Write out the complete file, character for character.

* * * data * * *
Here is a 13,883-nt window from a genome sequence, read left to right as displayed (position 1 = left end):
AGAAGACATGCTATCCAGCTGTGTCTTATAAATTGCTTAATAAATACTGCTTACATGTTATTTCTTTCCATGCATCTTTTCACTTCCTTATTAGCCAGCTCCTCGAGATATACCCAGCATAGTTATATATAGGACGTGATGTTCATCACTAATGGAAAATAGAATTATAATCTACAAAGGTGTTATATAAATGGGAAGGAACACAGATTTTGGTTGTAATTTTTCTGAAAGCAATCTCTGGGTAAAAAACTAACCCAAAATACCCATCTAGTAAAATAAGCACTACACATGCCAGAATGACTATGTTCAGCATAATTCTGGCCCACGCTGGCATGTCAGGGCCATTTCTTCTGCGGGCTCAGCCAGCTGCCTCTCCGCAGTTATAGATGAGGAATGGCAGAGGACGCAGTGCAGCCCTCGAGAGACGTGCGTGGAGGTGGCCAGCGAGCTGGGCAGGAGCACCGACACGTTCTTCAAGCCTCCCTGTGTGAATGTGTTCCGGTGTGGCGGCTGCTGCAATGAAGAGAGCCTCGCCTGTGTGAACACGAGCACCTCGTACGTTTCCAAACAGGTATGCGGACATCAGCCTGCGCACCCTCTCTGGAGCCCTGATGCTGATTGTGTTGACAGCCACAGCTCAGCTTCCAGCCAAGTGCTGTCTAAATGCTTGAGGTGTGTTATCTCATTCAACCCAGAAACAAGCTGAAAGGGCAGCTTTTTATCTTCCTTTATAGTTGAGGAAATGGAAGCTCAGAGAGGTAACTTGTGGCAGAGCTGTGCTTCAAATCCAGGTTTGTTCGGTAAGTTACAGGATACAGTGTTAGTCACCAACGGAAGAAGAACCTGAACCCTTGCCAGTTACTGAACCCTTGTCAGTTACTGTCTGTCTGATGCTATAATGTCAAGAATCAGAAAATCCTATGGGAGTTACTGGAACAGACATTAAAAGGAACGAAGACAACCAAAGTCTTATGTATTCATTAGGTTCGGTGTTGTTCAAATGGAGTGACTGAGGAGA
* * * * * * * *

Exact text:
Here is a 13,883-nt window from a genome sequence, read left to right as displayed (position 1 = left end):
AGAAGACATGCTATCCAGCTGTGTCTTATAAATTGCTTAATAAATACTGCTTACATGTTATTTCTTTCCATGCATCTTTTCACTTCCTTATTAGCCAGCTCCTCGAGATATACCCAGCATAGTTATATATAGGACGTGATGTTCATCACTAATGGAAAATAGAATTATAATCTACAAAGGTGTTATATAAATGGGAAGGAACACAGATTTTGGTTGTAATTTTTCTGAAAGCAATCTCTGGGTAAAAAACTAACCCAAAATACCCATCTAGTAAAATAAGCACTACACATGCCAGAATGACTATGTTCAGCATAATTCTGGCCCACGCTGGCATGTCAGGGCCATTTCTTCTGCGGGCTCAGCCAGCTGCCTCTCCGCAGTTATAGATGAGGAATGGCAGAGGACGCAGTGCAGCCCTCGAGAGACGTGCGTGGAGGTGGCCAGCGAGCTGGGCAGGAGCACCGACACGTTCTTCAAGCCTCCCTGTGTGAATGTGTTCCGGTGTGGCGGCTGCTGCAATGAAGAGAGCCTCGCCTGTGTGAACACGAGCACCTCGTACGTTTCCAAACAGGTATGCGGACATCAGCCTGCGCACCCTCTCTGGAGCCCTGATGCTGATTGTGTTGACAGCCACAGCTCAGCTTCCAGCCAAGTGCTGTCTAAATGCTTGAGGTGTGTTATCTCATTCAACCCAGAAACAAGCTGAAAGGGCAGCTTTTTATCTTCCTTTATAGTTGAGGAAATGGAAGCTCAGAGAGGTAACTTGTGGCAGAGCTGTGCTTCAAATCCAGGTTTGTTCGGTAAGTTACAGGATACAGTGTTAGTCACCAACGGAAGAAGAACCTGAACCCTTGCCAGTTACTGAACCCTTGTCAGTTACTGTCTGTCTGATGCTATAATGTCAAGAATCAGAAAATCCTATGGGAGTTACTGGAACAGACATTAAAAGGAACGAAGACAACCAAAGTCTTATGTATTCATTAGGTTCGGTGTTGTTCAAATGGAGTGACTGAGGAGA